Throwing out computers can be a tricky task. In many states, it's illegal to throw electronics away with the general trash. You can maximize your recycling profits by making a recycling plan that is time-efficient and targets specific materials. Here are a few ways to get some cash back from the old computers you were getting rid of anyway.
Efficient Disassembly And Storage
To save time, you need to get skilled at taking computers apart. If you have free time and just want to make sure you're getting the right amount of money for your recycling, one computer is fine. If you want to get skilled at it, collect a few desktop and laptop computers for practice.
Aluminum is the first recyclable metal encountered in most computers. Many computers have acrylic or other plastic-like molds for design purposes, but these plastic covers can be removed either by pressing hidden tabs or with a screwdriver.
The case/chassis proper is a set of aluminum panels over aluminum framework, and you only need to take off one panel to get to the rest of the system. After you work at other components discussed later in this section, you can completely disassemble the case if needed for free space, or simply stack cases on top of each other if you have multiple systems. If you're scrapping one system at a time, it's best to leave the case intact and simply remove one side panel.
Inside the computer is the motherboard, which connects all other components. The heat sink is a notable recyclable material usually made of aluminum or copper. The power supply is also recyclable, since it's an aluminum case with aluminum, copper, and gold internal components.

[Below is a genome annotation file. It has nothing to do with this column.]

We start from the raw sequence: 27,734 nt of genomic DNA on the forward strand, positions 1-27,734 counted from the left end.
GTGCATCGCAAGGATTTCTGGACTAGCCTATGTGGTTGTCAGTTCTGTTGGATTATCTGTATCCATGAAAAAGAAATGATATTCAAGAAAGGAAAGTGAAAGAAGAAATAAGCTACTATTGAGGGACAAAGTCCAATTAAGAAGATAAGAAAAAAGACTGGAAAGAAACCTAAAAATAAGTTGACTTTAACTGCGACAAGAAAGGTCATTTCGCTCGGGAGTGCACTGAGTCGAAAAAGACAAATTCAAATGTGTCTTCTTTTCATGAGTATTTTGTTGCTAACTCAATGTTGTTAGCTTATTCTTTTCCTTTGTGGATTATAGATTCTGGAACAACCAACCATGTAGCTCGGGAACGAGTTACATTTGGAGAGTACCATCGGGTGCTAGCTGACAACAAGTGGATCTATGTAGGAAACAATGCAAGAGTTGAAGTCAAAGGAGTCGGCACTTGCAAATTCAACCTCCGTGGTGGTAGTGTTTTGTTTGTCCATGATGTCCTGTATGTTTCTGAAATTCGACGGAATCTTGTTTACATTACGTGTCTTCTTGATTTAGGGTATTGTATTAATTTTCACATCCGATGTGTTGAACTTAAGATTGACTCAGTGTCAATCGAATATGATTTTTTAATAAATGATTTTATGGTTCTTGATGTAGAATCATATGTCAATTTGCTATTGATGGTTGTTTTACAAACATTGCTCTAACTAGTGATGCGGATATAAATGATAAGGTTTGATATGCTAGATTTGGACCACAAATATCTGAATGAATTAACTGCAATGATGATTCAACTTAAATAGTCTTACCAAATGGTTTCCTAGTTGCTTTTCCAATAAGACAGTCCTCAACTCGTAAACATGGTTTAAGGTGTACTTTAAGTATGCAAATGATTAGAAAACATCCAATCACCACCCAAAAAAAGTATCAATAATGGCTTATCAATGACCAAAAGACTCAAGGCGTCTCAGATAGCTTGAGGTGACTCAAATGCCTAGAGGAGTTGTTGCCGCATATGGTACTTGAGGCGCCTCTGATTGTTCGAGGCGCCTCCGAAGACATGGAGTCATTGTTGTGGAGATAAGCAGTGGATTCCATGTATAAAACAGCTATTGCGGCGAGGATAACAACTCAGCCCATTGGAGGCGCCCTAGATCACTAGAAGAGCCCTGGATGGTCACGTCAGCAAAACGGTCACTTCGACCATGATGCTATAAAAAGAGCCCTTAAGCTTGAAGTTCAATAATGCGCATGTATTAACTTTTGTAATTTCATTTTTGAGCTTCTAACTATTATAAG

Organizing Recycling Center Delivery
The pay rate for recyclable materials changes daily, and is different for each material.
Some days you may want to take just copper while waiting for aluminum prices to get better. Other days may have average prices that won't get better any time soon, so it may be better to just take the entire computer.
To make separation and delivery easier, make sure to have a decent supply of recycling bins and trash containers on hand. Recycling bins can be color coded for different materials, allowing you to keep your aluminum, copper, gold, magnets, and other materials in quickly-accessed storage to hand over as needed.
If you're scrapping new computers and getting rid of plastics, you may as well have a plastic recycling container. Plastic rates aren't great, but it's some extra money that can be built upon with bottles, jugs, and other household containers since you'll need somewhere to store computer plastics anyway.
Contact a trash collection, recycling, and dumpster delivery service, such as Mountain Waste & Recycling, to schedule pickup.